A Short History of the Idea of ‘Main Street’ in America

From Nathaniel Hawthorne to Disneyland, the concept has represented both the experimental and the conventional. In the United States, Main Street has always been two things—a place and an idea. As both, Main Street has embodied the contradictions of the country itself. It is the self-consciousness of the idea of Main Street—from its origins in[…]

How Vain, Stubborn, Thin-Skinned George Washington Grew Up

Through the trauma of war, and by learning from his mistakes, the first president gained empathy and gravitas. At 21 years of age, George Washington was a very different man than the one we know and hold sacred, different from the stately commander, the selfless first president, the unblemished father of our country staring off[…]

George Washington’s Deep Self-Doubt

The first president was indispensable to our early republic, precisely because he didn’t see himself as indispensable. By Dr. Robert L. MiddlekauffHotchkis Professor Emeritus of American HistoryUniversity of California, Berkeley Revolutions tend to get hijacked, going from being about the people to being about the triumphant revolutionary leaders. And so the French Revolution begat Napoleon,[…]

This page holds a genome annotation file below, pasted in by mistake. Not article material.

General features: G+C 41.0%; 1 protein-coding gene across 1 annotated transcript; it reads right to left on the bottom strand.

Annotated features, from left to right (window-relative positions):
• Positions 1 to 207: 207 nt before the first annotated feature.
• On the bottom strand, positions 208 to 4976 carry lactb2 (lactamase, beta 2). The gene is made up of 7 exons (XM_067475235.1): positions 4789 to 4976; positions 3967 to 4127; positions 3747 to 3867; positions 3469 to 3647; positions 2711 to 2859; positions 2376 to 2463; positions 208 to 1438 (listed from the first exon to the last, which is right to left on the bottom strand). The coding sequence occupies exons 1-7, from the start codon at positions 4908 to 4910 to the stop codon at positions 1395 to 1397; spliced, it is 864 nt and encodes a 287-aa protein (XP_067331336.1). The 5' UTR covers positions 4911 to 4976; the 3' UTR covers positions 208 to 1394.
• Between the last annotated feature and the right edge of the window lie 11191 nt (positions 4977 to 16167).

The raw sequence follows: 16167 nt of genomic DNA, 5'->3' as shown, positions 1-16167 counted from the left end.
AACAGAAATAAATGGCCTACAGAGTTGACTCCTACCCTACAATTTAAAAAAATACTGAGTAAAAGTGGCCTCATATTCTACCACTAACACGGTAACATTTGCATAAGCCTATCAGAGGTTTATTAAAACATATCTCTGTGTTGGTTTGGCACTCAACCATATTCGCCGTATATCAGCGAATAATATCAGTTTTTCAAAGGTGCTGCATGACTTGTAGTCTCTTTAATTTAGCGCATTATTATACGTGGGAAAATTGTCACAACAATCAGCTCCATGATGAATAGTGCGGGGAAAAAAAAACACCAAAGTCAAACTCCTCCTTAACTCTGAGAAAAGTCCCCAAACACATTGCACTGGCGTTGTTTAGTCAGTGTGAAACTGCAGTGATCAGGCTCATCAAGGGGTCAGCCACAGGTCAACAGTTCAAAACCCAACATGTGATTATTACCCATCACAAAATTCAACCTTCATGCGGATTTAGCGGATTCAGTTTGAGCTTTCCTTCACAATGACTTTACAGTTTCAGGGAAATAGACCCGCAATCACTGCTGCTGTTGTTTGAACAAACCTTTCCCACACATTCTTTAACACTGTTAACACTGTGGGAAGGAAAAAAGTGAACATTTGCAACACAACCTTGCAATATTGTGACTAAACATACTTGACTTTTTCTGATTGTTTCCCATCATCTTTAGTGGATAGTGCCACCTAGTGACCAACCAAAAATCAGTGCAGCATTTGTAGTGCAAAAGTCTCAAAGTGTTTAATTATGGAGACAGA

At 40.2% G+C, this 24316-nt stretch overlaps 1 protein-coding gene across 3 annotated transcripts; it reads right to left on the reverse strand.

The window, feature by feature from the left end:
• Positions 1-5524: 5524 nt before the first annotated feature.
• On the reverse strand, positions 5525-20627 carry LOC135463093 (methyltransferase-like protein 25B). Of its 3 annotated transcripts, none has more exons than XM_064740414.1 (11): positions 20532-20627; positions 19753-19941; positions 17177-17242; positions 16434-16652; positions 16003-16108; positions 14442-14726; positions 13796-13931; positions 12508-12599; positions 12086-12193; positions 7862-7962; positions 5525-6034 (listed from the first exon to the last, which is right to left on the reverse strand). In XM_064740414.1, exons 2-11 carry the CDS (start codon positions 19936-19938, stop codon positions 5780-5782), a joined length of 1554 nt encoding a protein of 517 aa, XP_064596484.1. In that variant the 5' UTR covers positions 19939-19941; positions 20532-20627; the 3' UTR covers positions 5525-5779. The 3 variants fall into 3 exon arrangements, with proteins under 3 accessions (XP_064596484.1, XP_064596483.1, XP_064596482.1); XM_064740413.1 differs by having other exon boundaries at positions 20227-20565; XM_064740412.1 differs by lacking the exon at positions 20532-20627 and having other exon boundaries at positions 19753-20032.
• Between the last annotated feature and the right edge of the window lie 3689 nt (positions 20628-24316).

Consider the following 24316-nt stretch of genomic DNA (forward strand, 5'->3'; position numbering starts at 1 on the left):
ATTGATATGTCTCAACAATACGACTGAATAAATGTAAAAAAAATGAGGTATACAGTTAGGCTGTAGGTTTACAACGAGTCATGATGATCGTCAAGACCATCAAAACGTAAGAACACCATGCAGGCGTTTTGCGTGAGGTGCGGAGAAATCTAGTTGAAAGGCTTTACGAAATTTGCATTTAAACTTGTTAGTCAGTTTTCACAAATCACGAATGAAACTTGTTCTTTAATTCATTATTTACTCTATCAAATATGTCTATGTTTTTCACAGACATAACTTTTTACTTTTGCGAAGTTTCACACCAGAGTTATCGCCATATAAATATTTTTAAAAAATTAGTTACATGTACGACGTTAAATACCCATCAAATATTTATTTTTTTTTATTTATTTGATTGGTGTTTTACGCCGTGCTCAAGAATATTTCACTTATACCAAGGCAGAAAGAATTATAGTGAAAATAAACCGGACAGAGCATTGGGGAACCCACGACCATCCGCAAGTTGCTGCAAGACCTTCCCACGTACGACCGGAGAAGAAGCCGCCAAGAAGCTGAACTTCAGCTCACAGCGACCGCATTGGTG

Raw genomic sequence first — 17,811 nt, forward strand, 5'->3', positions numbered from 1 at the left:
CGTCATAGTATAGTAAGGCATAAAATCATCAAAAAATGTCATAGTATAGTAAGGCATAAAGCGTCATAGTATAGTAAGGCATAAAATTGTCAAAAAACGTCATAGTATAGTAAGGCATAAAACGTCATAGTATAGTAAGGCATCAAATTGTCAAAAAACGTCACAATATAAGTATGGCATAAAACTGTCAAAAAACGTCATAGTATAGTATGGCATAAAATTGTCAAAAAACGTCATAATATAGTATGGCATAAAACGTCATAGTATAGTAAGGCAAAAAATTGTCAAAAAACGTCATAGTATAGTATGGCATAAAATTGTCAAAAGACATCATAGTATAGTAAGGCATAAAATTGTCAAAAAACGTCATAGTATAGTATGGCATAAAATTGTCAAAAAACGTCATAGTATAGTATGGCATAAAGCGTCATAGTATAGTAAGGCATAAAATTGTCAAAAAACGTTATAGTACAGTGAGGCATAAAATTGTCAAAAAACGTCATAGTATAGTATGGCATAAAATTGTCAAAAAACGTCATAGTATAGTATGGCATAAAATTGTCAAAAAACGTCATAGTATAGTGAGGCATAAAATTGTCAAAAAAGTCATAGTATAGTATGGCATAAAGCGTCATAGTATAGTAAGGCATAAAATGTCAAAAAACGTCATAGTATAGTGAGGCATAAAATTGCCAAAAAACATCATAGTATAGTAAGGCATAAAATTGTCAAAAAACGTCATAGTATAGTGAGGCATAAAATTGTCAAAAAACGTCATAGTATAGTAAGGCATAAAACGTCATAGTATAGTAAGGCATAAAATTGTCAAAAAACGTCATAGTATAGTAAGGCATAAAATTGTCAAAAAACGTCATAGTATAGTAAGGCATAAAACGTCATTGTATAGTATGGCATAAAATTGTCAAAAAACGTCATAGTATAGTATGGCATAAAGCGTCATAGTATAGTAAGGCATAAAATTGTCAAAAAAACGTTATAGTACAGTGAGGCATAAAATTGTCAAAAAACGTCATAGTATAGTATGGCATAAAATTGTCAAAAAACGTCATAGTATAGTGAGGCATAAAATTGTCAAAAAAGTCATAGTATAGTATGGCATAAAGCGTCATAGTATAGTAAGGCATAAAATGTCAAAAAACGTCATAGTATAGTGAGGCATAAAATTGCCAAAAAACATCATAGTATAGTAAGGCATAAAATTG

Exploring a Wild West Ghost Town That Emerged from a Watery Grave

Founded in 1865, St. Thomas, Nevada, was initially settled by Mormons drawn by Muddy Creek, a tributary that flows into the Colorado River. By Dora Mekouar Drought conditions in the Western part of the United States have allowed an old Nevada town once submerged deep beneath Lake Mead to emerge from its watery grave. Founded[…]

Washington Irving Was the Original City Slicker. Here’s What Happened When He Went West.

Washington Irving leaves Gotham to explore the frontier. As he entered New York City on May 21, 1832, Washington Irving, the acclaimed author of “Rip Van Winkle,” was having a Rip Van Winkle moment of his own. Irving had charmed thousands of readers with the story of Rip, a henpecked husband who falls asleep for[…]

Anti-Spanish Bias and American Expansionism in the 19th Century

Poet-politician Joel Barlow personified an ideology borne of religious antipathy and economic rivalry. No sooner had the U.S. Revolution ended than U.S. expansionists began looking south and southwest toward lands controlled by Spain. The personification of this complicated project was the American poet-politician Joel Barlow. As a poet, he worked on creating public sentiment to[…]

Does the British Empire Still Have a Grip on America?